The new class, conspicuously present as it is right across India, has also given a semblance of cultural uniformity to what has been for the most part a chaotically diverse society. Certain of their vague cultural preferences have now been refined and elaborated into a distinct aesthetic by the fashion and entertainment industry. But staid newspapers like the Times of India were the first to switch to an aggressive sexiness. Three years ago, the management forced most of its senior editorial staff to leave (they left en masse and set up a literary review, a brave enterprise in these times). The new editors were given precise instructions for a complete changeover. The new generation of readers, it was felt, did not have much time to think, much less read. Michael Jackson’s antics are now accorded front-page prominence; the books page has been replaced by full-colour spreads on fashion and celebrity lifestyles. Other newspapers, struggling to hold their own against the visual media, have imitated the Times’s upmarket tabloid style with perceptible success. More recently, the fashion industry, previously a preserve of upper-class dandies, had radically expanded its market after discovering that a member of the new class in a small town is prepared to pay anything for a slice of metropolitan glamour – up to £10,000 for a pair of salwar-kameez. Arrow, Lacoste, Levis, have all arrived in Indian cities in the last two years. Cosmopolitan and Elle have launched Indian editions. The pavement sellers in Delhi have been swamped by glossies, whose titles (Gentleman, Society, Verve, Oomph, New Woman) make clear their ambitions. The number of TV channels has gone up from one to 30 in just under six years.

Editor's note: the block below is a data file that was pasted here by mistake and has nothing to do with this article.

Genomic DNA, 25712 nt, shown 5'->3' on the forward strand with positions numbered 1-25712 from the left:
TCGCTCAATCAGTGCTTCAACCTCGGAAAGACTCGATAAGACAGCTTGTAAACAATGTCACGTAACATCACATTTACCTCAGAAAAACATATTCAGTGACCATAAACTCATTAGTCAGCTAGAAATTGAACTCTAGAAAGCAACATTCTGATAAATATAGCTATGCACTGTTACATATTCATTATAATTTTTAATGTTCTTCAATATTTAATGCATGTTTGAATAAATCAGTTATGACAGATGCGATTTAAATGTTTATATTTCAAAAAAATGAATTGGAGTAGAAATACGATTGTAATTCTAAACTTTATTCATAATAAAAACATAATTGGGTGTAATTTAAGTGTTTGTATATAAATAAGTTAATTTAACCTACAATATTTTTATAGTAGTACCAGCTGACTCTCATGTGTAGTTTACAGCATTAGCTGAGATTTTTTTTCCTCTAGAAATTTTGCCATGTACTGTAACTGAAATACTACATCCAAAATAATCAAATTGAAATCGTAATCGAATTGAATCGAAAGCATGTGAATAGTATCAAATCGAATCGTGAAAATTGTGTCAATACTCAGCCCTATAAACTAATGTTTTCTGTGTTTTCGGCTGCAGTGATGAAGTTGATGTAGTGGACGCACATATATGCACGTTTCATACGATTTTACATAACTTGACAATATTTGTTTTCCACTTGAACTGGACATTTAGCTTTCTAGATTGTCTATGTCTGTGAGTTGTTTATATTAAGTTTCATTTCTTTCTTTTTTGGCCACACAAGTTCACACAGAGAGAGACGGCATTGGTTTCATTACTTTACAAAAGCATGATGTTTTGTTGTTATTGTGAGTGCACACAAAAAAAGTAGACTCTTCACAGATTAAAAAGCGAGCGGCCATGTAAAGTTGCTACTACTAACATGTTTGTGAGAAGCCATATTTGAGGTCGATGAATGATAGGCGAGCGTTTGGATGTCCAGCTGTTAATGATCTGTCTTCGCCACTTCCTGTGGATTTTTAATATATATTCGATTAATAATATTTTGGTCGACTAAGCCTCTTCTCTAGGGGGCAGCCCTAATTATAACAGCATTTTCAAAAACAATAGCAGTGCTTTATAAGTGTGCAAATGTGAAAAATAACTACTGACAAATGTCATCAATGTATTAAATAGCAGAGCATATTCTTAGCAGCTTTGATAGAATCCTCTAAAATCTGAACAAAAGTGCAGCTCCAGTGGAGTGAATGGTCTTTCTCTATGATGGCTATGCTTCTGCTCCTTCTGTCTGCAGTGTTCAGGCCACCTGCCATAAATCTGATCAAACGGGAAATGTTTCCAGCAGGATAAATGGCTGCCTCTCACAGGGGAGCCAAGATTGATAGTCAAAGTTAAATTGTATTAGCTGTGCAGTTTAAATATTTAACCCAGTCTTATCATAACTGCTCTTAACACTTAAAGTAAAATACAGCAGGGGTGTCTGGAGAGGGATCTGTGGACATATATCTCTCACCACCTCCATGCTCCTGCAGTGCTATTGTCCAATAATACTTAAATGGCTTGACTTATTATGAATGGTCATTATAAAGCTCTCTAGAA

These developments do oddly little, however, to bolster the cultural confidence of the new class, which displays a predilection for the discarded leftovers of popular Western culture. National newspapers drum up patriotic fervour over Indian participants at international beauty and modelling contests; the fleeting appearance of an Indian model on a Paris catwalk merits several columns of newsprint. The approbation of those the new class seeks to imitate is still eagerly sought and cherished. ‘Isn’t India the flavour of the season in your country?’ the journalist hopefully asks of the visiting novelist from America. Senior politicians and bureaucrats recently lined up like shy schoolboys to shake hands with Bill Gates and quizzed him earnestly about his plans for India. As it turned out, he had none – there was much disappointed talk of his stinginess after he left. A lightweight like Steven Seagal, the star of violent Hollywood films, is forced to confess his love for India in interview after interview.